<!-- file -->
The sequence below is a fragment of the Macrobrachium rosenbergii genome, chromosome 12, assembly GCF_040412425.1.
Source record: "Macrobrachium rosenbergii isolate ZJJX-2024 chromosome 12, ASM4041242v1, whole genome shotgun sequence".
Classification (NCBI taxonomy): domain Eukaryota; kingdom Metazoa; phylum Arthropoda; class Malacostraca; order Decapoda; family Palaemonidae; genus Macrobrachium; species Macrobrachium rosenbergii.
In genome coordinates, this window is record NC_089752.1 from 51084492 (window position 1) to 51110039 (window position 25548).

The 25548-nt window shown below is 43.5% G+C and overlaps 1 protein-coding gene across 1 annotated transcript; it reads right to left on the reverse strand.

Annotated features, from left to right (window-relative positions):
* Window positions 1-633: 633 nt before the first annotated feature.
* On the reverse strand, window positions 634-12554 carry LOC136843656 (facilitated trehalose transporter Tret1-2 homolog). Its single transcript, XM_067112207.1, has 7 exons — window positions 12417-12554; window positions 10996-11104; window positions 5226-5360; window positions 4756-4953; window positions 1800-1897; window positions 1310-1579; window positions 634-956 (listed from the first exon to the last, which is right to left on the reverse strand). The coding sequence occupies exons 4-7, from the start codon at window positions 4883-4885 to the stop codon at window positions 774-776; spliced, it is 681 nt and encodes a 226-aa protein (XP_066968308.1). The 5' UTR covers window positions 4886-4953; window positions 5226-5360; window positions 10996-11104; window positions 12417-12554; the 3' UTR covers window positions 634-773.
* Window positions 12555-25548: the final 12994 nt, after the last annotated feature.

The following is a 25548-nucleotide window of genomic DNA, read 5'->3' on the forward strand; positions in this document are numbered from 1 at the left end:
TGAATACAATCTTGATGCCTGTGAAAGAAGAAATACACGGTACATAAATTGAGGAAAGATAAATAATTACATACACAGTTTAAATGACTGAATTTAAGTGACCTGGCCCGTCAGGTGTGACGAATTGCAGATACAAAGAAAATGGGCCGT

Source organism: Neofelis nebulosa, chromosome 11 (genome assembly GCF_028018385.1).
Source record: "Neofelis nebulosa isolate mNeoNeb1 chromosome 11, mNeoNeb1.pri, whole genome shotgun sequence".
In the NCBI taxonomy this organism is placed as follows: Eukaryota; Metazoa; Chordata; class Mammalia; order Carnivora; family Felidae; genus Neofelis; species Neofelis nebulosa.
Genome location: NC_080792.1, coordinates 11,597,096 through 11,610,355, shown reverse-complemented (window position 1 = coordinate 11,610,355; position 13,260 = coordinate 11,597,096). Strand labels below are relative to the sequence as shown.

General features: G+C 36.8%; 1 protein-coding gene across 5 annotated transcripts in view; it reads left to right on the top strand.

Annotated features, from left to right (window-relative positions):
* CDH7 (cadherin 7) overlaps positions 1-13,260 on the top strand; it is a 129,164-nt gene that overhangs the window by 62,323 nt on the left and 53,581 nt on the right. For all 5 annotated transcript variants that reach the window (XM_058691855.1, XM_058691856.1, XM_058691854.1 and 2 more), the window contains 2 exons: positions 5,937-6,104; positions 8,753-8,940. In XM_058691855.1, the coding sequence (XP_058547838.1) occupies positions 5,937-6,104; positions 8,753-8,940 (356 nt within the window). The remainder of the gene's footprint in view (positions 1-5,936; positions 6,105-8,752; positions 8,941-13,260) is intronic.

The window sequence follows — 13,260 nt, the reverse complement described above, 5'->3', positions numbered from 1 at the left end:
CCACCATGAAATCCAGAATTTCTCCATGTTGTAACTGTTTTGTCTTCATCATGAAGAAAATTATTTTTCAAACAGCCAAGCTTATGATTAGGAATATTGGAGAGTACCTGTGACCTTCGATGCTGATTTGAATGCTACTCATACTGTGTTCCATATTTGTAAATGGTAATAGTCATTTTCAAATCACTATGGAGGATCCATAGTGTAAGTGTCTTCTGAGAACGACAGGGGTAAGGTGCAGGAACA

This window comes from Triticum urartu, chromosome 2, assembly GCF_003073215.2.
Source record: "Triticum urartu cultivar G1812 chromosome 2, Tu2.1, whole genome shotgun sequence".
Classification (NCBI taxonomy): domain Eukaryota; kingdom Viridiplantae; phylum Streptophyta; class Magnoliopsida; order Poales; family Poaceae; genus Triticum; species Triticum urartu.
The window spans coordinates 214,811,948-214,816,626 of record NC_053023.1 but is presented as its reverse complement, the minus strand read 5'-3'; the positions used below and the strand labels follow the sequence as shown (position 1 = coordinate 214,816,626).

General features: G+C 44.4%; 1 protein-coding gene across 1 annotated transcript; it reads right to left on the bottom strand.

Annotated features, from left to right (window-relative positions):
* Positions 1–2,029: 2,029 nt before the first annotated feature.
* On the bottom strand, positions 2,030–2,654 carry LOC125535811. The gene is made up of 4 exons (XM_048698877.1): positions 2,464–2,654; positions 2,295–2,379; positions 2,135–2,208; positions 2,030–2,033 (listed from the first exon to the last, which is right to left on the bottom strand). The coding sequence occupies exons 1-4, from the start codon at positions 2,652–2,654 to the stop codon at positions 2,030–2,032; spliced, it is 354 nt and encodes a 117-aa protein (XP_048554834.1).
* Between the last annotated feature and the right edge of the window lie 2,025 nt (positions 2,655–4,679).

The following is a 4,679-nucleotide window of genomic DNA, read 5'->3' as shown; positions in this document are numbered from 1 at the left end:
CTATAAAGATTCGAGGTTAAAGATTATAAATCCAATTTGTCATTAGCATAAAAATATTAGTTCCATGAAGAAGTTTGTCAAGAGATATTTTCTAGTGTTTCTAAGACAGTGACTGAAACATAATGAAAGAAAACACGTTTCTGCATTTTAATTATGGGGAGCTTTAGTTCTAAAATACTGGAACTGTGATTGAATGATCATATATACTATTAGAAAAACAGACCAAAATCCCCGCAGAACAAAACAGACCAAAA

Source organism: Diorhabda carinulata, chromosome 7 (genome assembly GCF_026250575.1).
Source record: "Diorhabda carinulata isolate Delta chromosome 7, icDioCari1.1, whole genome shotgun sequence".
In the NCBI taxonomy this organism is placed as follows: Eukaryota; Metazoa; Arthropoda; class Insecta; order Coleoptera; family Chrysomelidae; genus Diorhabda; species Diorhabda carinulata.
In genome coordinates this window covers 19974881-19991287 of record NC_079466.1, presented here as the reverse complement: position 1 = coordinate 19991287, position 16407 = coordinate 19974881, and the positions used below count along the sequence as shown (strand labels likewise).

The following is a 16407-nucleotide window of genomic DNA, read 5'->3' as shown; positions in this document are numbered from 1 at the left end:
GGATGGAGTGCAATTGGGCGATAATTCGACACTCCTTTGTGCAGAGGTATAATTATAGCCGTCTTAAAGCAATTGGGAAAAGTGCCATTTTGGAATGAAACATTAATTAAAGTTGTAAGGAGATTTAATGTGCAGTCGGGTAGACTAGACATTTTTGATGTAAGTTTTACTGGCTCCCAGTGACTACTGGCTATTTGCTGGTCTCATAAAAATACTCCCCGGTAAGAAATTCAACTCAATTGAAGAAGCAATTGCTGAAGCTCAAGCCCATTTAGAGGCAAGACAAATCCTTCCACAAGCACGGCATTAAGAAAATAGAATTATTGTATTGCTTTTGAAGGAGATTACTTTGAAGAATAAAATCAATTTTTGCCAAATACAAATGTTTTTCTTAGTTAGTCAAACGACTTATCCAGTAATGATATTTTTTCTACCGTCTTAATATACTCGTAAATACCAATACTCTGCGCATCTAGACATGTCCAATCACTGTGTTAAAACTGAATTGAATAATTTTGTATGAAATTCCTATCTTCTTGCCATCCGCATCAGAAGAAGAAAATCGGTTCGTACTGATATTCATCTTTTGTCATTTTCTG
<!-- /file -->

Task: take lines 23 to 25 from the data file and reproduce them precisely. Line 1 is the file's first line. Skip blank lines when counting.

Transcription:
Classification (NCBI taxonomy): domain Eukaryota; kingdom Viridiplantae; phylum Streptophyta; class Magnoliopsida; order Poales; family Poaceae; genus Triticum; species Triticum urartu.
The window spans coordinates 214,811,948-214,816,626 of record NC_053023.1 but is presented as its reverse complement, the minus strand read 5'-3'; the positions used below and the strand labels follow the sequence as shown (position 1 = coordinate 214,816,626).

General features: G+C 44.4%; 1 protein-coding gene across 1 annotated transcript; it reads right to left on the bottom strand.